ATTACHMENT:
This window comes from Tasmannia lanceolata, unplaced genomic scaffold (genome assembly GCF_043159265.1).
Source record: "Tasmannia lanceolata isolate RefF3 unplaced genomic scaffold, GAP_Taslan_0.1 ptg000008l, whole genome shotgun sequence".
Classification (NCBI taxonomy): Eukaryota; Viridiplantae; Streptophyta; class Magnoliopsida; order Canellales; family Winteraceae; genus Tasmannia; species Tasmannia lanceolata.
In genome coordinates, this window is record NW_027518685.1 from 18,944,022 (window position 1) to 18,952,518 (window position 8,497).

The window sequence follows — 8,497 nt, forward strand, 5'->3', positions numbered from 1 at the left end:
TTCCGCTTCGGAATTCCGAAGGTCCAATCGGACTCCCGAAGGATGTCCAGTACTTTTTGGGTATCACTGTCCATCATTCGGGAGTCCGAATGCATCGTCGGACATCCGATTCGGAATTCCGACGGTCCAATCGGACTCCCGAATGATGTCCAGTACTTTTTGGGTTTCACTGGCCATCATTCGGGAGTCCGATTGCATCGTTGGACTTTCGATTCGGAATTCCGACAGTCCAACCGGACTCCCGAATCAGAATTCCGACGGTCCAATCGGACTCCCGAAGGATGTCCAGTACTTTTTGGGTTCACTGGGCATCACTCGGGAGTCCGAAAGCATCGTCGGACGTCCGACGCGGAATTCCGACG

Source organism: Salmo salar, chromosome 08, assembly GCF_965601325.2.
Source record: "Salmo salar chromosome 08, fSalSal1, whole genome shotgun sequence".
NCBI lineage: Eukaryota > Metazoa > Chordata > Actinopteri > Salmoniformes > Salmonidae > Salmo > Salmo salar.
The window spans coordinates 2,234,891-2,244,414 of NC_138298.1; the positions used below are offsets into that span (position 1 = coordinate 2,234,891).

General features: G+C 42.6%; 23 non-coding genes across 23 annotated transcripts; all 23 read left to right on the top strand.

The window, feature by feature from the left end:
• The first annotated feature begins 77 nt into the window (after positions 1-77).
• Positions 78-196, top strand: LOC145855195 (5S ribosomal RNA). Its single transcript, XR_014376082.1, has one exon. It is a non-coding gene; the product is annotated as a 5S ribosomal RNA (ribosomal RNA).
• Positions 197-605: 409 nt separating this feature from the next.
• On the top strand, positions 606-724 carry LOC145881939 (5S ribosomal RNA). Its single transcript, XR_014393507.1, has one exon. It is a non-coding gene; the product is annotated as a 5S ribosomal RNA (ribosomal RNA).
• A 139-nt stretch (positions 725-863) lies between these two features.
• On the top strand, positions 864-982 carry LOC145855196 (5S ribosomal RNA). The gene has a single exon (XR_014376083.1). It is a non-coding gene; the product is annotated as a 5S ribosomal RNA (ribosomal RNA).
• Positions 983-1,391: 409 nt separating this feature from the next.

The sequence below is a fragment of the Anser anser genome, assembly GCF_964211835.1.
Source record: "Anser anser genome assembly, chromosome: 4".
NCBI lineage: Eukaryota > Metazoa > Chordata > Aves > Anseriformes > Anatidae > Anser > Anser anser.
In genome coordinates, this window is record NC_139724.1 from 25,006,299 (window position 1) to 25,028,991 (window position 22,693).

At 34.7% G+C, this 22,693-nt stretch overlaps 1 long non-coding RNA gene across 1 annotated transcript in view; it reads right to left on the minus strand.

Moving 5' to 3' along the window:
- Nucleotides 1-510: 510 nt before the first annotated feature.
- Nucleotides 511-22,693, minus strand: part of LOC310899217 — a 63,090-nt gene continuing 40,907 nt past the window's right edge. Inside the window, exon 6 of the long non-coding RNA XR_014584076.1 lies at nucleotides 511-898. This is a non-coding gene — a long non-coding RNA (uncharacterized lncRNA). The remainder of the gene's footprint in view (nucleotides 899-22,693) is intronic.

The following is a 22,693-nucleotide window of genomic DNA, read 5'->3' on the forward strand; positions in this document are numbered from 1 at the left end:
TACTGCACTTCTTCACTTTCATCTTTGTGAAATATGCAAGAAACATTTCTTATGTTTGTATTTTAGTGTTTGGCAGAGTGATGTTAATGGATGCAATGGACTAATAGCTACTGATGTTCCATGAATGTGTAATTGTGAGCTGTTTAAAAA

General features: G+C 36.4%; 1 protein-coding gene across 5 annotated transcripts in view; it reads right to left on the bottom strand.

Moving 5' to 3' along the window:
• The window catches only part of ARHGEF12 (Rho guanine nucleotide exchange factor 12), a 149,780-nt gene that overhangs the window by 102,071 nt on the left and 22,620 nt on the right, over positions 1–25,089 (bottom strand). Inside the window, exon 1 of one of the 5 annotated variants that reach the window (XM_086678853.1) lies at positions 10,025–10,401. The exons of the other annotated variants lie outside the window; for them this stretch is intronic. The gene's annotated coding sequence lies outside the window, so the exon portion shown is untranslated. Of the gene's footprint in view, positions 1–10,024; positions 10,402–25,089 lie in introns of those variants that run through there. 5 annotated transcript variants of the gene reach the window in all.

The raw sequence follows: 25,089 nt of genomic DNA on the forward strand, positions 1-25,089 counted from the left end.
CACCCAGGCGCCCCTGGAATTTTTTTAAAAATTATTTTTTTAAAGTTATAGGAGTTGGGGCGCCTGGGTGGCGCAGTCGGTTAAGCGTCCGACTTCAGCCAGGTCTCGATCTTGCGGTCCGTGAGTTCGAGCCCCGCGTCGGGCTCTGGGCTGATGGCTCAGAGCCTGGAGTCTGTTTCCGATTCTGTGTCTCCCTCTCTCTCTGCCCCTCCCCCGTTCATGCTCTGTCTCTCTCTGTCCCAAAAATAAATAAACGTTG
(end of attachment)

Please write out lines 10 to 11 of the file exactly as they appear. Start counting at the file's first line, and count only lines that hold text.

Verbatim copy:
The window spans coordinates 2,234,891-2,244,414 of NC_138298.1; the positions used below are offsets into that span (position 1 = coordinate 2,234,891).

General features: G+C 42.6%; 23 non-coding genes across 23 annotated transcripts; all 23 read left to right on the top strand.